- My point is that we have adopted this practice mostly without grounding it in our experience in any meaningful way, in contradiction to one of our essential articles of faith, which we have encapsulated in the famous question, What canst thou say? But even if we had thousands of Friends testifying to their experience of the divine spark within themselves, how do we leap from that personal claim to the universal claim that everyone has a divine spark? How do we know that? How would we know that? This leap, it seems to me, is an exciting but rather ethereal conjecture; it is metaphysical speculation about the nature of the human. It is, in early Friends’ parlance, a “notion”, and one without substantiation, a shadow of a truth rather than its substance.
- Where did the idea of a divine-spark that-of-God come from? For this we have a clear answer: Rufus Jones. Rufus Jones was an avid student of mysticism. It was he who first cast Quakerism as a “mystical” religion. And he proposed as the common foundation of mystical experience in all traditions the divine spark that had been clarified and elaborated by Plotinus and the neo-Platonic philosophers who followed and advanced his ideas. My research here is incomplete; I have seen a reference that pointed to where in Jones’s work to look for his divine spark interpretation of that of God, but I have lost that reference. I had thought it would be in his 1909 book Studies in Mystical Religion, but I’ve just finished scanning it without luck. I hope that some of you my readers will be able to guide my search.
- Why and how has the divine spark/that of God come to supplant our historical tradition as the foundation of our testimonies? Okay, what follows is more of an exploration and speculation than a thorough historical analysis, but this is my theory. The hallmarks of liberal Quakerism opened the door to this practice. These elements were introduced into the tradition by Rufus Jones and by his dear f/Friend John Wilhelm Rountree and the cohort that championed what we now call liberal Quakerism beginning in the early twentieth century. These elements were in part reactions to the evangelicalism that had dominated Quaker culture for a century. But they were also a positive vision of a new kind of Christianity. They included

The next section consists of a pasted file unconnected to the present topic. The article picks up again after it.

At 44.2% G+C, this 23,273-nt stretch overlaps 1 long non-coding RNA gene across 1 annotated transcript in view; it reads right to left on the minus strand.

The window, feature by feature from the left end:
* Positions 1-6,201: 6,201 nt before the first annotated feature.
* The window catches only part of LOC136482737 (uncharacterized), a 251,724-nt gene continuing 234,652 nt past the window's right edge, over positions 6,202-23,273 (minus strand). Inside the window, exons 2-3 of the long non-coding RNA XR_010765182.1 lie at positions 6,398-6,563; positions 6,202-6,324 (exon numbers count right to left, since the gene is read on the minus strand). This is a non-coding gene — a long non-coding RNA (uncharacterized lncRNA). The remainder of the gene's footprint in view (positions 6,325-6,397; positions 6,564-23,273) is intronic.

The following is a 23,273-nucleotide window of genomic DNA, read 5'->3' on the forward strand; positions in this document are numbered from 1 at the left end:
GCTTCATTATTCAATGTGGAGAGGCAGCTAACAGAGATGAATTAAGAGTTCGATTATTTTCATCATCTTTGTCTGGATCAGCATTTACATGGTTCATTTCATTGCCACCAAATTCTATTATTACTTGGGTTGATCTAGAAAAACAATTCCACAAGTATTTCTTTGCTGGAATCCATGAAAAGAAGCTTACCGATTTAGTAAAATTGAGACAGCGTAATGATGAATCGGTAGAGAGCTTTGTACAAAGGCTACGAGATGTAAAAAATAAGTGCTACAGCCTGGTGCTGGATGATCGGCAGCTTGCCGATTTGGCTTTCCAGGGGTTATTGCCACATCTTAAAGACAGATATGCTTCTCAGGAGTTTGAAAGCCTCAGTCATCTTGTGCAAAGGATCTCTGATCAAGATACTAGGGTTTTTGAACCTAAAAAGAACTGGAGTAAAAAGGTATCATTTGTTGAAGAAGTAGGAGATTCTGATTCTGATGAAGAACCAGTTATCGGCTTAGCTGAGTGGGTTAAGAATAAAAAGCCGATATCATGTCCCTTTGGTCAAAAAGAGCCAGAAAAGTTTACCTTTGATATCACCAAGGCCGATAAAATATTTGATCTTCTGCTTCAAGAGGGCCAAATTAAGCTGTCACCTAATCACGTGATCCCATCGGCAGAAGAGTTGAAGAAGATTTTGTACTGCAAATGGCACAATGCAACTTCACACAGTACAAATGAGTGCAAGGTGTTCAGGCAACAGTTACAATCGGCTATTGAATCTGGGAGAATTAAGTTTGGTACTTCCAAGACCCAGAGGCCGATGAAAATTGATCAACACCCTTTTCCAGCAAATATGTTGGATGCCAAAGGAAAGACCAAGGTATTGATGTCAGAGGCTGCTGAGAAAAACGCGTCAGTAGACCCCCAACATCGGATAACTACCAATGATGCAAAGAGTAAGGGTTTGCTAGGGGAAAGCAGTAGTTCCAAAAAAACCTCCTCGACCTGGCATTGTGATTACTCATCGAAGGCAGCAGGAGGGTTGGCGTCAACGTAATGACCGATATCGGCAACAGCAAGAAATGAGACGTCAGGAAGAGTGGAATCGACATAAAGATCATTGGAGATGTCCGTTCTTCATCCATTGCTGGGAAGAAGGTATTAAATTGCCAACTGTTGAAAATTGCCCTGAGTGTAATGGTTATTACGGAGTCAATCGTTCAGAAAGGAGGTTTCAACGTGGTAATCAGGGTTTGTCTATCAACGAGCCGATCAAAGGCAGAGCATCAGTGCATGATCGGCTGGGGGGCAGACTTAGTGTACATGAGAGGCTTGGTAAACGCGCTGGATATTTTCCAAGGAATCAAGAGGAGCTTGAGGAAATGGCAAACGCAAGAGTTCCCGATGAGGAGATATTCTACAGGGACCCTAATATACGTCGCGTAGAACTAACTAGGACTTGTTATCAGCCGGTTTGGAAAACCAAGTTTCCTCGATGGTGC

- a new emphasis on experience over doctrine, which had ossified into dogma;
- an openness to science, to healthy skepticism, and especially, to the new scientific approach to biblical criticism;
- an optimism of spirit, including a passion for “progress”, as an antidote to the negative evangelical preoccupation with sin and damnation;
- along similar lines, an embrace of the theory of evolution such as could now envision the evolution of religion, the evolution of Quakerism, a commitment to a religion that actively sought to adapt to its times in order to speak to the needs of the modern person and of a rapidly changing society;
- a new openness to other traditions, recognizing not only their worth, but also their truth, the birth of a new kind of universalism, at least as regards the universal experience of the mystic, with a corresponding relaxation of the exclusivist claims that evangelicals made for the Christian gospel as they understood it.
But the birth of liberal Quakerism around the turn of the twentieth century (beginning decisively with the Manchester Conference in 1895) only opened the door to redefining the testimonies in terms of a divine spark and that of God. Other factors gradually pushed the practice into the front parlor. Perhaps the greatest factor was the Great War. Never had human “progress” been more challenged, or more necessary, or more on display. Machine guns, tanks, chemical weapons, aeroplanes—these developments desperately called for the evolution of a new religious message that could counter the terrors of all-out industrial warfare and the grind of emerging corporate capitalism. Jones himself helped form the American Friends Service Committee, a novel response to these forces that abandoned the old structures Quakers had used for centuries to organize whatever “witness” activities they pursued. More importantly, Quakers faced persecution for their faith (as pacifists) for the first time since the late 18th century. They were forced to explain themselves. The modern “peace testimony” was born. More testimonies were to follow. Social witness emerged as a new discreet category of Quaker concern. And the old evangelical answer to all social problems—evangelization, that is, preaching and handing out Bibles—no longer served. A new rhetoric was required.